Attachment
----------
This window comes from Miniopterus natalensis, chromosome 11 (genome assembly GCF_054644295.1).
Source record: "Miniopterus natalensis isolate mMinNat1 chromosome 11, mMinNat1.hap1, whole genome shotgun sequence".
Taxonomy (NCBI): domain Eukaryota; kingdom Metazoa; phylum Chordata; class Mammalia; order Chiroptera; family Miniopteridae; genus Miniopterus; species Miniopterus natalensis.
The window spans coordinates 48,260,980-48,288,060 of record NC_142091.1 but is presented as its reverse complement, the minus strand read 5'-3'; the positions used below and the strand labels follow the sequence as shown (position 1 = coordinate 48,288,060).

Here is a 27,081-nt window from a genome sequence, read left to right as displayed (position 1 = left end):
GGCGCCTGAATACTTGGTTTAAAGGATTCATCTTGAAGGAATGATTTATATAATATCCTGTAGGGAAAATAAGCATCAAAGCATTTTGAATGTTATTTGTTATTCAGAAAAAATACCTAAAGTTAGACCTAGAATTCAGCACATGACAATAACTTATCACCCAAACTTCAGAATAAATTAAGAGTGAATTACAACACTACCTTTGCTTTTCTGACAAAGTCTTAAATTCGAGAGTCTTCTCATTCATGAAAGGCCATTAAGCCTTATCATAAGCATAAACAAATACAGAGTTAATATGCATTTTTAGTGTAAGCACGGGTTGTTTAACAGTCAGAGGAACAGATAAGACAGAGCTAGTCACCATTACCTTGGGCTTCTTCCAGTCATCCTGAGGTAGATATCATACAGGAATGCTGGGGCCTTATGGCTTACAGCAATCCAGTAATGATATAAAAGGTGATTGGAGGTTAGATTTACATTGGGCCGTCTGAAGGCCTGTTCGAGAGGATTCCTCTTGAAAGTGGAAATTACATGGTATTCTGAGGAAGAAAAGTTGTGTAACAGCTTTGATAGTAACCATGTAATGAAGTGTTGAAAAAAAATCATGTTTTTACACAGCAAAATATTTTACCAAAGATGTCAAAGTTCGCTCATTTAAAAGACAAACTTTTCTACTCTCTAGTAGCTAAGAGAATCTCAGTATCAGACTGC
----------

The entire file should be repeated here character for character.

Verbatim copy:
This window comes from Miniopterus natalensis, chromosome 11 (genome assembly GCF_054644295.1).
Source record: "Miniopterus natalensis isolate mMinNat1 chromosome 11, mMinNat1.hap1, whole genome shotgun sequence".
Taxonomy (NCBI): domain Eukaryota; kingdom Metazoa; phylum Chordata; class Mammalia; order Chiroptera; family Miniopteridae; genus Miniopterus; species Miniopterus natalensis.
The window spans coordinates 48,260,980-48,288,060 of record NC_142091.1 but is presented as its reverse complement, the minus strand read 5'-3'; the positions used below and the strand labels follow the sequence as shown (position 1 = coordinate 48,288,060).

Here is a 27,081-nt window from a genome sequence, read left to right as displayed (position 1 = left end):
GGCGCCTGAATACTTGGTTTAAAGGATTCATCTTGAAGGAATGATTTATATAATATCCTGTAGGGAAAATAAGCATCAAAGCATTTTGAATGTTATTTGTTATTCAGAAAAAATACCTAAAGTTAGACCTAGAATTCAGCACATGACAATAACTTATCACCCAAACTTCAGAATAAATTAAGAGTGAATTACAACACTACCTTTGCTTTTCTGACAAAGTCTTAAATTCGAGAGTCTTCTCATTCATGAAAGGCCATTAAGCCTTATCATAAGCATAAACAAATACAGAGTTAATATGCATTTTTAGTGTAAGCACGGGTTGTTTAACAGTCAGAGGAACAGATAAGACAGAGCTAGTCACCATTACCTTGGGCTTCTTCCAGTCATCCTGAGGTAGATATCATACAGGAATGCTGGGGCCTTATGGCTTACAGCAATCCAGTAATGATATAAAAGGTGATTGGAGGTTAGATTTACATTGGGCCGTCTGAAGGCCTGTTCGAGAGGATTCCTCTTGAAAGTGGAAATTACATGGTATTCTGAGGAAGAAAAGTTGTGTAACAGCTTTGATAGTAACCATGTAATGAAGTGTTGAAAAAAAATCATGTTTTTACACAGCAAAATATTTTACCAAAGATGTCAAAGTTCGCTCATTTAAAAGACAAACTTTTCTACTCTCTAGTAGCTAAGAGAATCTCAGTATCAGACTGC